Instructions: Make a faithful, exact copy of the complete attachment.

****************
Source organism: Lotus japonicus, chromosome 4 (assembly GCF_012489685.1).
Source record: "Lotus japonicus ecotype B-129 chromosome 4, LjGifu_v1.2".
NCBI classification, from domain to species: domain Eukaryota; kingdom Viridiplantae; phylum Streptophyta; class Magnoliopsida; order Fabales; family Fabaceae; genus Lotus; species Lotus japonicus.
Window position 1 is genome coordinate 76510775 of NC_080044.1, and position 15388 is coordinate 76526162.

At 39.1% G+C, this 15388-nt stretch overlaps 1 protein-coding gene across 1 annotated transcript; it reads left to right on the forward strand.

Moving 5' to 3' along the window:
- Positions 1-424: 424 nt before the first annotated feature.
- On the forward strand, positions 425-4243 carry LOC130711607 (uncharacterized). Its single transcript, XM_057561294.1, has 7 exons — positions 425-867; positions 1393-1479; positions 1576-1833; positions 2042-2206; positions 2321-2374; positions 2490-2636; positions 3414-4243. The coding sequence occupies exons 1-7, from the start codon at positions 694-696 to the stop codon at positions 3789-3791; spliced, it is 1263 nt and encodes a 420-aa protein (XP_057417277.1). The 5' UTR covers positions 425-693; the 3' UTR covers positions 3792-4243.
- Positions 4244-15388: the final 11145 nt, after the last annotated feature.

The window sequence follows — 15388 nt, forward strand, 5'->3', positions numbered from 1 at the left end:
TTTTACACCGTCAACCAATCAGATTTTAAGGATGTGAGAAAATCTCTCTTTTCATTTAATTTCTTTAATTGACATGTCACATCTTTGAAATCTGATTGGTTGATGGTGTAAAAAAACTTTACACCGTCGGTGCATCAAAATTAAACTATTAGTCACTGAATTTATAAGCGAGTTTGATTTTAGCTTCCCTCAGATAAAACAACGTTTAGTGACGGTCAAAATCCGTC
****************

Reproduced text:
Source organism: Lotus japonicus, chromosome 4 (assembly GCF_012489685.1).
Source record: "Lotus japonicus ecotype B-129 chromosome 4, LjGifu_v1.2".
NCBI classification, from domain to species: domain Eukaryota; kingdom Viridiplantae; phylum Streptophyta; class Magnoliopsida; order Fabales; family Fabaceae; genus Lotus; species Lotus japonicus.
Window position 1 is genome coordinate 76510775 of NC_080044.1, and position 15388 is coordinate 76526162.

At 39.1% G+C, this 15388-nt stretch overlaps 1 protein-coding gene across 1 annotated transcript; it reads left to right on the forward strand.

Moving 5' to 3' along the window:
- Positions 1-424: 424 nt before the first annotated feature.
- On the forward strand, positions 425-4243 carry LOC130711607 (uncharacterized). Its single transcript, XM_057561294.1, has 7 exons — positions 425-867; positions 1393-1479; positions 1576-1833; positions 2042-2206; positions 2321-2374; positions 2490-2636; positions 3414-4243. The coding sequence occupies exons 1-7, from the start codon at positions 694-696 to the stop codon at positions 3789-3791; spliced, it is 1263 nt and encodes a 420-aa protein (XP_057417277.1). The 5' UTR covers positions 425-693; the 3' UTR covers positions 3792-4243.
- Positions 4244-15388: the final 11145 nt, after the last annotated feature.

The window sequence follows — 15388 nt, forward strand, 5'->3', positions numbered from 1 at the left end:
TTTTACACCGTCAACCAATCAGATTTTAAGGATGTGAGAAAATCTCTCTTTTCATTTAATTTCTTTAATTGACATGTCACATCTTTGAAATCTGATTGGTTGATGGTGTAAAAAAACTTTACACCGTCGGTGCATCAAAATTAAACTATTAGTCACTGAATTTATAAGCGAGTTTGATTTTAGCTTCCCTCAGATAAAACAACGTTTAGTGACGGTCAAAATCCGTC